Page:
Transcript Of Today's Episode
Announcer: You're listening to the Doctor Is In podcast brought to you by martinclinic.com. During the episode, the doctors share a lot of information. As awesome as the info may be, it is not intended to diagnose, cure, treat or prevent any disease. It's strictly for informational purposes.
Dr. Martin Jr.: Hey, it's Dr. Martin, Junior, here and I just wanted to make a quick video. We've been getting a lot of questions lately in our private Facebook group about early morning or why is their blood sugar levels [00:00:30] higher in the morning, and that's a common thing, and a lot of people, when they start to track their blood sugar levels, they always get a little concerned because they notice that it is higher in the morning.
Dr. Martin Jr.: Now every person has something called the dawn phenomenon and that's a normal thing. And basically what that means is very simple. Early in the morning before you actually wake up, you have a bunch of hormones, but I'll mention three specifically, and their job is to bring your blood sugar levels up because [00:01:00] you need the energy to function throughout the day. So you have a hormone like cortisol. Now cortisol, it should be highest in the morning and then it should taper off through the rest of the day, and there's a lot of people who can't sleep at nighttime because cortisol is high all the time. But cortisol helps bring up your blood sugar levels.
Dr. Martin Jr.: Another one is epinephrine, which another name for that would be adrenaline. Adrenal glands make that, as well. They bring up your blood sugar levels also. And then the third one [00:01:30] is a hormone, it's called glucagon. Now we don't talk a lot about glucagon, but glucagon is the opposite hormone of insulin. So insulin will lower your blood sugar levels and glucagon will bring them back up. Now obviously both are extremely important, but glucagon naturally is secreted early as you're waking up just to bring up those blood sugar levels. So it's only natural that you're going to have higher blood sugar levels in the morning. Now if you're a diabetic, that could be a problem because [00:02:00] your blood sugar level will be even higher. They can actually be in that danger zone.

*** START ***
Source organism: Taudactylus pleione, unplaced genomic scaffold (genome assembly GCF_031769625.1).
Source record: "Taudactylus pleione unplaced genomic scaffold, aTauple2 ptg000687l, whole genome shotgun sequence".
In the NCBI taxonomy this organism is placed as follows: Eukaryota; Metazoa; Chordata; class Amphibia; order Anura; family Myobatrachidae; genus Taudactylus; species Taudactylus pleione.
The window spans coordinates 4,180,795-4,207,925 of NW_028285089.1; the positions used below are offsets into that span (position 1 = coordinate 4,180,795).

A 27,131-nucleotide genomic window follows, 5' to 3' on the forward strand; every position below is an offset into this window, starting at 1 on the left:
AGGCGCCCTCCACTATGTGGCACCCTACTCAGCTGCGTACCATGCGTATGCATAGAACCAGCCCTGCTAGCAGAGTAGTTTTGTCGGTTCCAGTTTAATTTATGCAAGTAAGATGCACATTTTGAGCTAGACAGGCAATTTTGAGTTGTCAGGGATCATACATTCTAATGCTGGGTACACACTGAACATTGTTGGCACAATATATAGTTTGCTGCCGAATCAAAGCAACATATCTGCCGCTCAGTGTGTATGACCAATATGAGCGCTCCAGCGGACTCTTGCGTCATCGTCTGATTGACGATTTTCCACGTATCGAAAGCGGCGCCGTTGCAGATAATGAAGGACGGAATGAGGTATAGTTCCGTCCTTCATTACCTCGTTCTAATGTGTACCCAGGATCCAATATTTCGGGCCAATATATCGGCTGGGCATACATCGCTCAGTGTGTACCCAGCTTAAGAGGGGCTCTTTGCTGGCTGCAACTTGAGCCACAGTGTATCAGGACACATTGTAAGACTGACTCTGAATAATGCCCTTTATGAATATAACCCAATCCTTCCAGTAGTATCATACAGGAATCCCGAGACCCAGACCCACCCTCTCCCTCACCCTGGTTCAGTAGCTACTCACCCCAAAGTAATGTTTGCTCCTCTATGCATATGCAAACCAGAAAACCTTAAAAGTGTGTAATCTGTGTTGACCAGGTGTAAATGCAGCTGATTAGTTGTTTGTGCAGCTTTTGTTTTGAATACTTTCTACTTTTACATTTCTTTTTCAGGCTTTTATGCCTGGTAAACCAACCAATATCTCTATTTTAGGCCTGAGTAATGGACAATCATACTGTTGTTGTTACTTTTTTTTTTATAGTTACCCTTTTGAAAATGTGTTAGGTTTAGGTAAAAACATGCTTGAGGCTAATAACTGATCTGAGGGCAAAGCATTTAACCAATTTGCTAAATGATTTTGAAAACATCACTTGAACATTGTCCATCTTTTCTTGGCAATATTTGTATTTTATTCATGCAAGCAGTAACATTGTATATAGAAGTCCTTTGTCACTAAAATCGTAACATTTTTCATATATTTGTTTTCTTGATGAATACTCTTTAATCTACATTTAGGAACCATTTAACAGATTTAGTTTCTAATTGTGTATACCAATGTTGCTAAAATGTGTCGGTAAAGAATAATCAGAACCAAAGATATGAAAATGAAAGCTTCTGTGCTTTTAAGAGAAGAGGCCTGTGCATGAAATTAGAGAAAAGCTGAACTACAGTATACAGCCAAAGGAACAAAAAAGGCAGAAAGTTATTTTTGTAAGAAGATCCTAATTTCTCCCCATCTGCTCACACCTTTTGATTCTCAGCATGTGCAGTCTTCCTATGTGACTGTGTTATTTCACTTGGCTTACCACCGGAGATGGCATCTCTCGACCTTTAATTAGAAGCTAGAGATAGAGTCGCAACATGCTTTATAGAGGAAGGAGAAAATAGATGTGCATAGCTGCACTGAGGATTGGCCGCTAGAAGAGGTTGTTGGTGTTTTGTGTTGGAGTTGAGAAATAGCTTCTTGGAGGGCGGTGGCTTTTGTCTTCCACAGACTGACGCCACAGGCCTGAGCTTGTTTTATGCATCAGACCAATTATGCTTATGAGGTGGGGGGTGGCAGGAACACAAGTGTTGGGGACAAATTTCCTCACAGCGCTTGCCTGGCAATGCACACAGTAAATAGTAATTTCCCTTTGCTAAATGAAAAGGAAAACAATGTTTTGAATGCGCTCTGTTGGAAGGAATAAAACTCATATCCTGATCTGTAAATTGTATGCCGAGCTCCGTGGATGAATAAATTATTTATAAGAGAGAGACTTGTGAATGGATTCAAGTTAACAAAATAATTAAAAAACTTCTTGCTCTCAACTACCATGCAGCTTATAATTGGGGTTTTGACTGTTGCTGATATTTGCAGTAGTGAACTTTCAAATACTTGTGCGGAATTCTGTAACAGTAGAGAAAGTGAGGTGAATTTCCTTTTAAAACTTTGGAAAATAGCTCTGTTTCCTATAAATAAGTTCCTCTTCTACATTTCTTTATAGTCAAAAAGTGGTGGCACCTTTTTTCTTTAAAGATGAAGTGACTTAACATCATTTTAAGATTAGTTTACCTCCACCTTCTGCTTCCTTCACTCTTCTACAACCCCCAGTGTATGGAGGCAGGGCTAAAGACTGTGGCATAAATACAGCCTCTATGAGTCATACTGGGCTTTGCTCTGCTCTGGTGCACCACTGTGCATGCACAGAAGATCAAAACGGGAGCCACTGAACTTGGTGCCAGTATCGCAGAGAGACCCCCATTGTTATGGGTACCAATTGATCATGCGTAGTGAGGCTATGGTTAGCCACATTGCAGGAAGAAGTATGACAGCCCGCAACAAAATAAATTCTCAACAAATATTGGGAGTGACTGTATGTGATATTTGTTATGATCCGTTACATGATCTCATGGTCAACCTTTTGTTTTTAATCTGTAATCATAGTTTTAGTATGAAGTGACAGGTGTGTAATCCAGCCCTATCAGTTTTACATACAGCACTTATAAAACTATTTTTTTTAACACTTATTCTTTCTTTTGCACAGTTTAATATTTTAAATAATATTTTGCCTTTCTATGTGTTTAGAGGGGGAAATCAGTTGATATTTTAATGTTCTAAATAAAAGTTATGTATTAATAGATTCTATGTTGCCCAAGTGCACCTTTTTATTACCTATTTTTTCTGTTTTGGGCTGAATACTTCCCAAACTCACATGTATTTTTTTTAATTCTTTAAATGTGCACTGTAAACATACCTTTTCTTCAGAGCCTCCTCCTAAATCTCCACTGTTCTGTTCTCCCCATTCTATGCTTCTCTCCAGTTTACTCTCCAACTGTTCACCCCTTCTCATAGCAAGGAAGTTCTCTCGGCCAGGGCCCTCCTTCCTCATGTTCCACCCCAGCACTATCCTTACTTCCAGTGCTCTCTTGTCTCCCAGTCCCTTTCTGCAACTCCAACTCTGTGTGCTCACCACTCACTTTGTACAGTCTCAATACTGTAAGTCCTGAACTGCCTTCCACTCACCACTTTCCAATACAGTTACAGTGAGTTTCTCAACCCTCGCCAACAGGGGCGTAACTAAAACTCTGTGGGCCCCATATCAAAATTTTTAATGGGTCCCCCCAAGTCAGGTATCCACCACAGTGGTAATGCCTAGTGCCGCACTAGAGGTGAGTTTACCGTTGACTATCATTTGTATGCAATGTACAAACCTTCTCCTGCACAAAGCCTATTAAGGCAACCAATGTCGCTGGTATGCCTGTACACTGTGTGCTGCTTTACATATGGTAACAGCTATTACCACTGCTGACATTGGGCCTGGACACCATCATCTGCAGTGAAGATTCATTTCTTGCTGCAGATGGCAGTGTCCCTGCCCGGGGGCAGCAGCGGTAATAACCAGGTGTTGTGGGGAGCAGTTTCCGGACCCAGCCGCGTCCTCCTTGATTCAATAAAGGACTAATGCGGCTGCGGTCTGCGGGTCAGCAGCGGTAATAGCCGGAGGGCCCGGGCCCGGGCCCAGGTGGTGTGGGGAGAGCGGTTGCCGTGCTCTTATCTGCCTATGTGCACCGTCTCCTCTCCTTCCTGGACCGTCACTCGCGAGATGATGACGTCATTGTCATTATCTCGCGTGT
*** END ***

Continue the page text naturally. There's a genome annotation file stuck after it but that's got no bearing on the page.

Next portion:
Dr. Martin Jr.: So what do you do? Well, that's why when it comes to diabetics and we talk about fasting, diabetics tend to do better when they fast at the end of the day. So they eat breakfast, they eat lunch, they eat an early dinner and then they'll fast to the falling breakfast, and they tend to do better fasting. That way it's better for their blood sugar control. Again, some diabetics don't have to do that but some definitely have to fast on the back end [00:02:30] of the deal. Now for others who are prone to stuff like hypoglycemia... so the dawn phenomenon'll bring up their blood sugar levels... and some of those hormones, for example, like epinephrine, which is adrenaline, can actually cause increased heart rate, can cause shakiness. It can cause a lot of the symptoms that people will attribute to low blood sugar. But it's actually the hormone that's out there. But that's another topic for another time.
Dr. Martin Jr.: But basically you would want [00:03:00] to do at that point there, if you have a real dawn phenomenon effect, is you may want to eat breakfast in the morning. You may want to consume some protein in the morning or you may want to just wake up in the morning, as well. Some people will exercise right away and they'll notice their heart rate's a little higher or stuff like that. So again, everybody's different, but the reason why your blood sugar levels are higher in the morning and especially if you're diabetic, they're really high in the morning, is because of this dawn phenomenon, which is normal, but it's not normal [00:03:30] in a diabetic because it's too elevated, it's too pronounced. Again, thanks for watching this short video.
Announcer: You've reached the end of another Doctor Is In podcast with your hosts, Dr. Martin, Junior and Senior. Be sure to catch our next episode and thanks for listening.